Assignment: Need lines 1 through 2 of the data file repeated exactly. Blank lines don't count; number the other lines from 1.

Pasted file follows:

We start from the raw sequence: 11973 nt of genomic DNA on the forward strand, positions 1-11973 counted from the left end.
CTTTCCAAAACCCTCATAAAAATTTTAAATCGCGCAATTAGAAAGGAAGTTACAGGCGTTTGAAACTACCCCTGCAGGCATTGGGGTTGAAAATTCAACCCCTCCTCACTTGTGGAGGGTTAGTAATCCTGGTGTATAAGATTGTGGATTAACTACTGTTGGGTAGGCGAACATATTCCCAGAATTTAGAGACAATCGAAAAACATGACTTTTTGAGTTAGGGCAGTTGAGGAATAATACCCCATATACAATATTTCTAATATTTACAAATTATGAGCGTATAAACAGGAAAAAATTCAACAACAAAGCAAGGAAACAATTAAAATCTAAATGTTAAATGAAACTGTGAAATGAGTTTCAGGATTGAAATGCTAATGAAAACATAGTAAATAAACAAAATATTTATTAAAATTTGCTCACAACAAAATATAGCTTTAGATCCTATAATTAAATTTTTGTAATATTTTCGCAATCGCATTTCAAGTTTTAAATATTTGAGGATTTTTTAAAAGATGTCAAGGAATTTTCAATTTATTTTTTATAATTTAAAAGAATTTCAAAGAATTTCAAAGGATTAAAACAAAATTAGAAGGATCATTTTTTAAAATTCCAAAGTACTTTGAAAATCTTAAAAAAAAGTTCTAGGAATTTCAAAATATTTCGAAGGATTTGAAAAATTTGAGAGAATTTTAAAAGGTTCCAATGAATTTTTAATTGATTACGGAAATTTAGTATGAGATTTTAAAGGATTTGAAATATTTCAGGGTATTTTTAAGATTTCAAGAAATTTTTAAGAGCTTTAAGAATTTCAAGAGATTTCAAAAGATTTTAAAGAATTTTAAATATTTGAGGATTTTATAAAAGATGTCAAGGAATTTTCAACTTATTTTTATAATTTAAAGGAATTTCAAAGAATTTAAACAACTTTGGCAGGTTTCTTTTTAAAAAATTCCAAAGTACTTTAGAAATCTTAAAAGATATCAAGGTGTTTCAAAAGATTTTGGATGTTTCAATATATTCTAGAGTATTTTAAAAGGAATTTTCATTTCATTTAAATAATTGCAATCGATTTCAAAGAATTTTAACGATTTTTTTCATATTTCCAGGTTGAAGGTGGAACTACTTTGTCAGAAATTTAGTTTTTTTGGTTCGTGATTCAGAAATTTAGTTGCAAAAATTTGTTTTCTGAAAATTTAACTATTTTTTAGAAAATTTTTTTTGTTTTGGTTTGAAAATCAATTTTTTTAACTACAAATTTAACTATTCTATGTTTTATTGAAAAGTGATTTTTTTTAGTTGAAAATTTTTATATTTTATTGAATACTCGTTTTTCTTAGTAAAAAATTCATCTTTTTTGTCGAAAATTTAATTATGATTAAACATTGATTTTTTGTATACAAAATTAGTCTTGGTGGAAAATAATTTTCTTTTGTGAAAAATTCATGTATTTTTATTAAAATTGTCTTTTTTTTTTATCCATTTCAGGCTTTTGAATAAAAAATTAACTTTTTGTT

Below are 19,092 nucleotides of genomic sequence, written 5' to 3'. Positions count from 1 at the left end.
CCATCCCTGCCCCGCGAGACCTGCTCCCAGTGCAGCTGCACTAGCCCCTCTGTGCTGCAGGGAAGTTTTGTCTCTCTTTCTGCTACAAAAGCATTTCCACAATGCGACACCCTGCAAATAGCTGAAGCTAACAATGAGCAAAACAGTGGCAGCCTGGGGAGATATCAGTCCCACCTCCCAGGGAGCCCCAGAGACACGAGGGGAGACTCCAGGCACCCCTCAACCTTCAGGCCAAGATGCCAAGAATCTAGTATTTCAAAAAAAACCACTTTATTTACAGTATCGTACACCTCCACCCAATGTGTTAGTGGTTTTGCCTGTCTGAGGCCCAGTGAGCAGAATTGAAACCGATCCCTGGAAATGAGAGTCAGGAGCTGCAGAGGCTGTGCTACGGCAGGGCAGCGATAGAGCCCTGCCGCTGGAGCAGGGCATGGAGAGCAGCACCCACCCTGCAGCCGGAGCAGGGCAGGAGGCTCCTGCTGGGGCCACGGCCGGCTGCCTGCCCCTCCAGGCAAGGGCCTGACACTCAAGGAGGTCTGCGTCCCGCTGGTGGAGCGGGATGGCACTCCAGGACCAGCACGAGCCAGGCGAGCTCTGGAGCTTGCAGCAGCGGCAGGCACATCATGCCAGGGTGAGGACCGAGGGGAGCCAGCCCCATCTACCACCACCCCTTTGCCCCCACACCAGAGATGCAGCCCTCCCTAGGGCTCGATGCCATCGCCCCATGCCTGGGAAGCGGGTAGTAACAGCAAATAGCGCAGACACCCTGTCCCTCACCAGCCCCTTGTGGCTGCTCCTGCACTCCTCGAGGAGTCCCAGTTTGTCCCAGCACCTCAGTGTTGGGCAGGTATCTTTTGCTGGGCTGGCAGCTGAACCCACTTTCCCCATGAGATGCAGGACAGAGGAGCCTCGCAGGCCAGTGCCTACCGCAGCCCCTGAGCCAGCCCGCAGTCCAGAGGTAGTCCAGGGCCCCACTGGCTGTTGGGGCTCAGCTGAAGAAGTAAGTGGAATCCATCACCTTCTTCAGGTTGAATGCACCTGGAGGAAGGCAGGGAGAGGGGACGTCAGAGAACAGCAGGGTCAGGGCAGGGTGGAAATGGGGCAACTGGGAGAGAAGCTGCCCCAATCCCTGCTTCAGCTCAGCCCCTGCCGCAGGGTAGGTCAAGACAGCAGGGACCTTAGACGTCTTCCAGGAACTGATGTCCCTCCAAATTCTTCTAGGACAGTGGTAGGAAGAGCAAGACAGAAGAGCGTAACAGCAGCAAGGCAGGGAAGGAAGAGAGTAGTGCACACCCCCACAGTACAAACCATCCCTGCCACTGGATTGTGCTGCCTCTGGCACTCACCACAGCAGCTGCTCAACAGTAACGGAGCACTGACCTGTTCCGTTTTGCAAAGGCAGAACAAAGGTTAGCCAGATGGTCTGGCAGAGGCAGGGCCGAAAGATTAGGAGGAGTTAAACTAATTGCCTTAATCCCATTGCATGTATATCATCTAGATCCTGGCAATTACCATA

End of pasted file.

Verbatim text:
We start from the raw sequence: 11973 nt of genomic DNA on the forward strand, positions 1-11973 counted from the left end.
CTTTCCAAAACCCTCATAAAAATTTTAAATCGCGCAATTAGAAAGGAAGTTACAGGCGTTTGAAACTACCCCTGCAGGCATTGGGGTTGAAAATTCAACCCCTCCTCACTTGTGGAGGGTTAGTAATCCTGGTGTATAAGATTGTGGATTAACTACTGTTGGGTAGGCGAACATATTCCCAGAATTTAGAGACAATCGAAAAACATGACTTTTTGAGTTAGGGCAGTTGAGGAATAATACCCCATATACAATATTTCTAATATTTACAAATTATGAGCGTATAAACAGGAAAAAATTCAACAACAAAGCAAGGAAACAATTAAAATCTAAATGTTAAATGAAACTGTGAAATGAGTTTCAGGATTGAAATGCTAATGAAAACATAGTAAATAAACAAAATATTTATTAAAATTTGCTCACAACAAAATATAGCTTTAGATCCTATAATTAAATTTTTGTAATATTTTCGCAATCGCATTTCAAGTTTTAAATATTTGAGGATTTTTTAAAAGATGTCAAGGAATTTTCAATTTATTTTTTATAATTTAAAAGAATTTCAAAGAATTTCAAAGGATTAAAACAAAATTAGAAGGATCATTTTTTAAAATTCCAAAGTACTTTGAAAATCTTAAAAAAAAGTTCTAGGAATTTCAAAATATTTCGAAGGATTTGAAAAATTTGAGAGAATTTTAAAAGGTTCCAATGAATTTTTAATTGATTACGGAAATTTAGTATGAGATTTTAAAGGATTTGAAATATTTCAGGGTATTTTTAAGATTTCAAGAAATTTTTAAGAGCTTTAAGAATTTCAAGAGATTTCAAAAGATTTTAAAGAATTTTAAATATTTGAGGATTTTATAAAAGATGTCAAGGAATTTTCAACTTATTTTTATAATTTAAAGGAATTTCAAAGAATTTAAACAACTTTGGCAGGTTTCTTTTTAAAAAATTCCAAAGTACTTTAGAAATCTTAAAAGATATCAAGGTGTTTCAAAAGATTTTGGATGTTTCAATATATTCTAGAGTATTTTAAAAGGAATTTTCATTTCATTTAAATAATTGCAATCGATTTCAAAGAATTTTAACGATTTTTTTCATATTTCCAGGTTGAAGGTGGAACTACTTTGTCAGAAATTTAGTTTTTTTGGTTCGTGATTCAGAAATTTAGTTGCAAAAATTTGTTTTCTGAAAATTTAACTATTTTTTAGAAAATTTTTTTTGTTTTGGTTTGAAAATCAATTTTTTTAACTACAAATTTAACTATTCTATGTTTTATTGAAAAGTGATTTTTTTTAGTTGAAAATTTTTATATTTTATTGAATACTCGTTTTTCTTAGTAAAAAATTCATCTTTTTTGTCGAAAATTTAATTATGATTAAACATTGATTTTTTGTATACAAAATTAGTCTTGGTGGAAAATAATTTTCTTTTGTGAAAAATTCATGTATTTTTATTAAAATTGTCTTTTTTTTTTATCCATTTCAGGCTTTTGAATAAAAAATTAACTTTTTGTT